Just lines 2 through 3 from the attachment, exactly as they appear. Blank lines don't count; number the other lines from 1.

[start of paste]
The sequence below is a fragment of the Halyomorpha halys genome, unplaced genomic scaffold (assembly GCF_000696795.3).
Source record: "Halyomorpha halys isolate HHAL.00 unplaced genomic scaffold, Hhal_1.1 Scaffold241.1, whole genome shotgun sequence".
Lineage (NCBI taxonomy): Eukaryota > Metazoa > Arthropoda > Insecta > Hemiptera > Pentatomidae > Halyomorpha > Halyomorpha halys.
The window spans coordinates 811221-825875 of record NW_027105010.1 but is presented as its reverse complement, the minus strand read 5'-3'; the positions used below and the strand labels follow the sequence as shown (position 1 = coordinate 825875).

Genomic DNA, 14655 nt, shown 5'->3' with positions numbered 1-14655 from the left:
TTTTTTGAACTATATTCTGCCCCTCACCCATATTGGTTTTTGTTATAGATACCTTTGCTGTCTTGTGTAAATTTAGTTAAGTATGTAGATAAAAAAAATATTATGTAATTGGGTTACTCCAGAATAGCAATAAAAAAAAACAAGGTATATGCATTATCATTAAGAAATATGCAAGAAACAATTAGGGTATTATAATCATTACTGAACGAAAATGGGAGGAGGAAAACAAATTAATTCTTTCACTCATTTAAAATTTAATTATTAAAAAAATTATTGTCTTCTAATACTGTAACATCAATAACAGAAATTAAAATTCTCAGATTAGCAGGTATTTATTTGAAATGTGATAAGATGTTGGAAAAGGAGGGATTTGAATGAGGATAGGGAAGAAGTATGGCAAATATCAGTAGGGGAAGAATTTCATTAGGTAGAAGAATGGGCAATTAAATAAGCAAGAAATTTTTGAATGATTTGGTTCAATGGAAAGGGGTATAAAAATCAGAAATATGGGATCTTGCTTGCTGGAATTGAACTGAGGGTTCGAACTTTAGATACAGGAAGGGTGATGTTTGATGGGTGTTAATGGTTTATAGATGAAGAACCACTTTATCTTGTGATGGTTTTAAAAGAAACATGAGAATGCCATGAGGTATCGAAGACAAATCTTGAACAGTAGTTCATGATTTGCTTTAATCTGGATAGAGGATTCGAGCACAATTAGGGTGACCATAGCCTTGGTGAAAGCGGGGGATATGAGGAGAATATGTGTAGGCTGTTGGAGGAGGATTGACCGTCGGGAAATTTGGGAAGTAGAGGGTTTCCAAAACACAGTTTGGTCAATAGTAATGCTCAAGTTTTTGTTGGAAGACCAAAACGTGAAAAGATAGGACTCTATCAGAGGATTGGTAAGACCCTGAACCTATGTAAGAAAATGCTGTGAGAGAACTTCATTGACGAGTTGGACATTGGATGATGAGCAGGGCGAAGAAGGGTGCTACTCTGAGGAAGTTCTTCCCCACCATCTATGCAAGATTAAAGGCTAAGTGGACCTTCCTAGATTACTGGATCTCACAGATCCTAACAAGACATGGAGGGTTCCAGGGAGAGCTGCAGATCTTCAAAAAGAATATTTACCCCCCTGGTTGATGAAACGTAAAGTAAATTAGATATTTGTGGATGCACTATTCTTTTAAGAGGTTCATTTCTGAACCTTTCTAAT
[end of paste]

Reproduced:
Source record: "Halyomorpha halys isolate HHAL.00 unplaced genomic scaffold, Hhal_1.1 Scaffold241.1, whole genome shotgun sequence".
Lineage (NCBI taxonomy): Eukaryota > Metazoa > Arthropoda > Insecta > Hemiptera > Pentatomidae > Halyomorpha > Halyomorpha halys.